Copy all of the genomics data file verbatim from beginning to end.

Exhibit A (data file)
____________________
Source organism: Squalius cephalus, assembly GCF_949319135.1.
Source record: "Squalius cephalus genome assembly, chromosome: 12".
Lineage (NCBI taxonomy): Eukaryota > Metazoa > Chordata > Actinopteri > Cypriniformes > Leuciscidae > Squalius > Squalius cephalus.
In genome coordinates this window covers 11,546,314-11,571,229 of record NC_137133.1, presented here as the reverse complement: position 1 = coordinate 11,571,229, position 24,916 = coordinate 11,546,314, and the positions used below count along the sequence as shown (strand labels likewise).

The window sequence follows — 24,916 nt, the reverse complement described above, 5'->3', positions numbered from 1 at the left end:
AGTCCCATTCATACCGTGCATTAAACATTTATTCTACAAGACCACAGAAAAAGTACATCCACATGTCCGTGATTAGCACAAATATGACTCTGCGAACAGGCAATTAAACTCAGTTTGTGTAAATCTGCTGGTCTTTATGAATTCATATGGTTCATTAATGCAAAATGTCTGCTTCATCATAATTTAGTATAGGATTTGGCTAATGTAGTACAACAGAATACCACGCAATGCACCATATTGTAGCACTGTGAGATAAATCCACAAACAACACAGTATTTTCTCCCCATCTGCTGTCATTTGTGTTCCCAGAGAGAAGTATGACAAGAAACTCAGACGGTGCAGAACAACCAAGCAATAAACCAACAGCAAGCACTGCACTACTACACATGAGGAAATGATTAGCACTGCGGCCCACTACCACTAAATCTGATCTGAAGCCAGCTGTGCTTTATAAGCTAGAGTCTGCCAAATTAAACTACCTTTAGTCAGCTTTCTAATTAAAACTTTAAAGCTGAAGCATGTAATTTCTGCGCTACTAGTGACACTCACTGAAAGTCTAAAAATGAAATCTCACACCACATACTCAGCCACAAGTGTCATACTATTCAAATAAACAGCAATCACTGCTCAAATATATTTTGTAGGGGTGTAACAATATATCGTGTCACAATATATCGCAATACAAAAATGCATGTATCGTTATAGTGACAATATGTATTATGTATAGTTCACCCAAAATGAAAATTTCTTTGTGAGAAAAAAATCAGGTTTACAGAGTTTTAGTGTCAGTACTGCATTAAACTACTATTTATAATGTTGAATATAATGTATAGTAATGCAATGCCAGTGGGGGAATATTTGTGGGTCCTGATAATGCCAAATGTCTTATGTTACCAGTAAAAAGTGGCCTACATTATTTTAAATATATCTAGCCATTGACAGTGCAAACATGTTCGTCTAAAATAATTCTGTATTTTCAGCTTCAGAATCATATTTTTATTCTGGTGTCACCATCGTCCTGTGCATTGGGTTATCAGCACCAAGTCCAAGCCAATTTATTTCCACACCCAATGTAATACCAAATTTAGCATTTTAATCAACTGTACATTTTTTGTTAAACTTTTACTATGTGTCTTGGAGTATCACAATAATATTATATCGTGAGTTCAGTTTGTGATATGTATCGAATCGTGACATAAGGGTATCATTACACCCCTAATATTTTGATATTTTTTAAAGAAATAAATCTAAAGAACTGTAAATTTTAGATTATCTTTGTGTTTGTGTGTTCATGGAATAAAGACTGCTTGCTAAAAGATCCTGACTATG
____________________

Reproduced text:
Source organism: Squalius cephalus, assembly GCF_949319135.1.
Source record: "Squalius cephalus genome assembly, chromosome: 12".
Lineage (NCBI taxonomy): Eukaryota > Metazoa > Chordata > Actinopteri > Cypriniformes > Leuciscidae > Squalius > Squalius cephalus.
In genome coordinates this window covers 11,546,314-11,571,229 of record NC_137133.1, presented here as the reverse complement: position 1 = coordinate 11,571,229, position 24,916 = coordinate 11,546,314, and the positions used below count along the sequence as shown (strand labels likewise).

The window sequence follows — 24,916 nt, the reverse complement described above, 5'->3', positions numbered from 1 at the left end:
AGTCCCATTCATACCGTGCATTAAACATTTATTCTACAAGACCACAGAAAAAGTACATCCACATGTCCGTGATTAGCACAAATATGACTCTGCGAACAGGCAATTAAACTCAGTTTGTGTAAATCTGCTGGTCTTTATGAATTCATATGGTTCATTAATGCAAAATGTCTGCTTCATCATAATTTAGTATAGGATTTGGCTAATGTAGTACAACAGAATACCACGCAATGCACCATATTGTAGCACTGTGAGATAAATCCACAAACAACACAGTATTTTCTCCCCATCTGCTGTCATTTGTGTTCCCAGAGAGAAGTATGACAAGAAACTCAGACGGTGCAGAACAACCAAGCAATAAACCAACAGCAAGCACTGCACTACTACACATGAGGAAATGATTAGCACTGCGGCCCACTACCACTAAATCTGATCTGAAGCCAGCTGTGCTTTATAAGCTAGAGTCTGCCAAATTAAACTACCTTTAGTCAGCTTTCTAATTAAAACTTTAAAGCTGAAGCATGTAATTTCTGCGCTACTAGTGACACTCACTGAAAGTCTAAAAATGAAATCTCACACCACATACTCAGCCACAAGTGTCATACTATTCAAATAAACAGCAATCACTGCTCAAATATATTTTGTAGGGGTGTAACAATATATCGTGTCACAATATATCGCAATACAAAAATGCATGTATCGTTATAGTGACAATATGTATTATGTATAGTTCACCCAAAATGAAAATTTCTTTGTGAGAAAAAAATCAGGTTTACAGAGTTTTAGTGTCAGTACTGCATTAAACTACTATTTATAATGTTGAATATAATGTATAGTAATGCAATGCCAGTGGGGGAATATTTGTGGGTCCTGATAATGCCAAATGTCTTATGTTACCAGTAAAAAGTGGCCTACATTATTTTAAATATATCTAGCCATTGACAGTGCAAACATGTTCGTCTAAAATAATTCTGTATTTTCAGCTTCAGAATCATATTTTTATTCTGGTGTCACCATCGTCCTGTGCATTGGGTTATCAGCACCAAGTCCAAGCCAATTTATTTCCACACCCAATGTAATACCAAATTTAGCATTTTAATCAACTGTACATTTTTTGTTAAACTTTTACTATGTGTCTTGGAGTATCACAATAATATTATATCGTGAGTTCAGTTTGTGATATGTATCGAATCGTGACATAAGGGTATCATTACACCCCTAATATTTTGATATTTTTTAAAGAAATAAATCTAAAGAACTGTAAATTTTAGATTATCTTTGTGTTTGTGTGTTCATGGAATAAAGACTGCTTGCTAAAAGATCCTGACTATG